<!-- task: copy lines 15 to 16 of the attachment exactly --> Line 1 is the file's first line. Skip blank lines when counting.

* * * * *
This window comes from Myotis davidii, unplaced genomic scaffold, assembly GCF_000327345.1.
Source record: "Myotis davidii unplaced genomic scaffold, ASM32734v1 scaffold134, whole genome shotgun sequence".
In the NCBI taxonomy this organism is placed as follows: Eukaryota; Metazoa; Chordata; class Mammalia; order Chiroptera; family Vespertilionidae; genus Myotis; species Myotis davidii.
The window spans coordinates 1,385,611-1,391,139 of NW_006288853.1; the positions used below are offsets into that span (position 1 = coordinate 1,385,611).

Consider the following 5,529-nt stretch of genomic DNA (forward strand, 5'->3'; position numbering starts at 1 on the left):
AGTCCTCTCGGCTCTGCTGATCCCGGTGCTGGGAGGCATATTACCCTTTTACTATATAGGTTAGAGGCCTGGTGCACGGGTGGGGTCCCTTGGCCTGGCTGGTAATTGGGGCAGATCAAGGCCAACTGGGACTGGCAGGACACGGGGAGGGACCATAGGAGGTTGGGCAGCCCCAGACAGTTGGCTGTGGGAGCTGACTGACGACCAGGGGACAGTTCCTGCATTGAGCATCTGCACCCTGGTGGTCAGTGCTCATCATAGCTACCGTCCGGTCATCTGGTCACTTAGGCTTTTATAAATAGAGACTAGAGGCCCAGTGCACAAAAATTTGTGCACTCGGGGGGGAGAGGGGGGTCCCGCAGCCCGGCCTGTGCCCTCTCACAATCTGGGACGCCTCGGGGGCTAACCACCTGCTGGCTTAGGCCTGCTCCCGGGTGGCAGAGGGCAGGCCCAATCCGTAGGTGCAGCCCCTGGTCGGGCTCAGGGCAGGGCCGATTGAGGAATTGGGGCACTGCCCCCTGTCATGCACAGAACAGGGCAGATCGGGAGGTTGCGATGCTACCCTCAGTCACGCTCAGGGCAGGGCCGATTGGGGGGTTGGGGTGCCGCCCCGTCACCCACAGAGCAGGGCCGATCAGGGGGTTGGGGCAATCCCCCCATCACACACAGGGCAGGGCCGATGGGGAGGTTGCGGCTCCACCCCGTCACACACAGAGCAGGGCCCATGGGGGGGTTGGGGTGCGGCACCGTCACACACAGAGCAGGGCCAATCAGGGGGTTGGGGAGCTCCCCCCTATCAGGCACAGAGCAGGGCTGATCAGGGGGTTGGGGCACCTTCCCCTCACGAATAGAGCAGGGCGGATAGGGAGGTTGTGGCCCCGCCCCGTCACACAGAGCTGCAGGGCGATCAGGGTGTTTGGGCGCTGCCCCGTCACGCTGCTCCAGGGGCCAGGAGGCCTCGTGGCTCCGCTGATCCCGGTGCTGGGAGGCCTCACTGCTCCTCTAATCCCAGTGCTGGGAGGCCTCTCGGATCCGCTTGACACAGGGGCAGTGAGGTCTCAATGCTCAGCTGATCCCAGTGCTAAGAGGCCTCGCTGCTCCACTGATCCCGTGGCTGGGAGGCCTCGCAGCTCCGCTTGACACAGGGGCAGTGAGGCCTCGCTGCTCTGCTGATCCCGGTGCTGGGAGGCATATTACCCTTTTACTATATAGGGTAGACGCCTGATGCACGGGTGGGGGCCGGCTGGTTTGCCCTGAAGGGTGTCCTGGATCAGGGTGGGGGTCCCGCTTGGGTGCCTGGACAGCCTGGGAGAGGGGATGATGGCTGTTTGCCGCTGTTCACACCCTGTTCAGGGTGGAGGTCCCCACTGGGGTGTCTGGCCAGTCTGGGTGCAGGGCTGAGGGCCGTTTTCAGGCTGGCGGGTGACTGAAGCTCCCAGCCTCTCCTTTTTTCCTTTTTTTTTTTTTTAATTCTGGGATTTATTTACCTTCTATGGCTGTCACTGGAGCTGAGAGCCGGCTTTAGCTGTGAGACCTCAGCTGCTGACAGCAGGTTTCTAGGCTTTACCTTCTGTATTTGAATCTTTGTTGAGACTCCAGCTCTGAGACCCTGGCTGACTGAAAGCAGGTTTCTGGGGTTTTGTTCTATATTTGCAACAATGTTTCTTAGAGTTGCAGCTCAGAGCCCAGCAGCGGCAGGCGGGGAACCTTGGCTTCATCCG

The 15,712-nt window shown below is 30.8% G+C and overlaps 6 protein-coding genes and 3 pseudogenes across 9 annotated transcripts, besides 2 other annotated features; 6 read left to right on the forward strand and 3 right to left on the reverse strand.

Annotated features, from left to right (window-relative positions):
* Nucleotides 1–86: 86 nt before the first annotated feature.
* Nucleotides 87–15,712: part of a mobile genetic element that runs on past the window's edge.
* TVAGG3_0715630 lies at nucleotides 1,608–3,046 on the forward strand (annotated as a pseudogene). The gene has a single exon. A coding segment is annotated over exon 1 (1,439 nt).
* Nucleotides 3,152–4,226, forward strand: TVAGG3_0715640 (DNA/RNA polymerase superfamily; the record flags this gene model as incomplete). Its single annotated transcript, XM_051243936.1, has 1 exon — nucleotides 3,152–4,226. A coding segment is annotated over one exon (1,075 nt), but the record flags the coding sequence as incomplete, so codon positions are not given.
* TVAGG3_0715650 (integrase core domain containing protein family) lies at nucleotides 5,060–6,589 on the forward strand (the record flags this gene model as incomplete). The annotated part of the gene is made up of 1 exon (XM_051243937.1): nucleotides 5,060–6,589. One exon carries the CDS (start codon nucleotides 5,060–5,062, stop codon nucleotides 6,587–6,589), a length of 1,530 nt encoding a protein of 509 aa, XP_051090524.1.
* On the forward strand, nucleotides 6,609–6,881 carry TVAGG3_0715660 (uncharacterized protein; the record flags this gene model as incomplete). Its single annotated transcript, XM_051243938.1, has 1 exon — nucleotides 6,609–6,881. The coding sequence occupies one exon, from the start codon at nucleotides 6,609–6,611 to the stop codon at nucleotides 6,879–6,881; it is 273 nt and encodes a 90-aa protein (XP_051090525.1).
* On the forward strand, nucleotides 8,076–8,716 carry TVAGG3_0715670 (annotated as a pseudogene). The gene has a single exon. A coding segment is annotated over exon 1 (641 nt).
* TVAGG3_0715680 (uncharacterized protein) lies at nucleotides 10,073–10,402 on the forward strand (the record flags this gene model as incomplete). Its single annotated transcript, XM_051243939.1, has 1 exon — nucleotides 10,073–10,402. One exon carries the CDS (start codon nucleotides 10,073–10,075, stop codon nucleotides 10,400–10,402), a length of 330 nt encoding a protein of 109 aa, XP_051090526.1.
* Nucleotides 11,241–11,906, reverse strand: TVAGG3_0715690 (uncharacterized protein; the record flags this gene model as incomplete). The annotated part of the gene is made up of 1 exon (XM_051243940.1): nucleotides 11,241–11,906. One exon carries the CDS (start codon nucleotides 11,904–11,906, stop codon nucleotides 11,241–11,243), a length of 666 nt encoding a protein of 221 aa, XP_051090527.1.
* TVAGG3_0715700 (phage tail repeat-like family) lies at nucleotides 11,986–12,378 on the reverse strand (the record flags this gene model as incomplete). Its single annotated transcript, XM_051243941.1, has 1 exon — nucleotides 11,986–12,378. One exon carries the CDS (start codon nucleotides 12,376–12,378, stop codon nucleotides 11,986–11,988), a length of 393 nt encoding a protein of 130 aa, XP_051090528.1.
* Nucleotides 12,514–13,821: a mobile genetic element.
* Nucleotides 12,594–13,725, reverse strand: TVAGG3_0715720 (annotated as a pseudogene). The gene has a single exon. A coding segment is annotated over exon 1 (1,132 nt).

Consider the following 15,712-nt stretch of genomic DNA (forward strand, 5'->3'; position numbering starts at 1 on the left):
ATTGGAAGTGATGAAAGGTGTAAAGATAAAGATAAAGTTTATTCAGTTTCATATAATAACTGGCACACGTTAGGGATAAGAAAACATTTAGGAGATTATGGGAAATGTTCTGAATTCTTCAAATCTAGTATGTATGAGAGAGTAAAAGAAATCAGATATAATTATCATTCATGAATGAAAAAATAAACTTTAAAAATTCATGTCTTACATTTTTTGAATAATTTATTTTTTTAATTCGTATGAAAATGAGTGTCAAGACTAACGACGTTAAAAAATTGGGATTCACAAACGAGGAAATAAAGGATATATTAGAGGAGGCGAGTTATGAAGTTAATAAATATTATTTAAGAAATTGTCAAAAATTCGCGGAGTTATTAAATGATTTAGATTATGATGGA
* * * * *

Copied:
* On the forward strand, nucleotides 8,076–8,716 carry TVAGG3_0715670 (annotated as a pseudogene). The gene has a single exon. A coding segment is annotated over exon 1 (641 nt).
* TVAGG3_0715680 (uncharacterized protein) lies at nucleotides 10,073–10,402 on the forward strand (the record flags this gene model as incomplete). Its single annotated transcript, XM_051243939.1, has 1 exon — nucleotides 10,073–10,402. One exon carries the CDS (start codon nucleotides 10,073–10,075, stop codon nucleotides 10,400–10,402), a length of 330 nt encoding a protein of 109 aa, XP_051090526.1.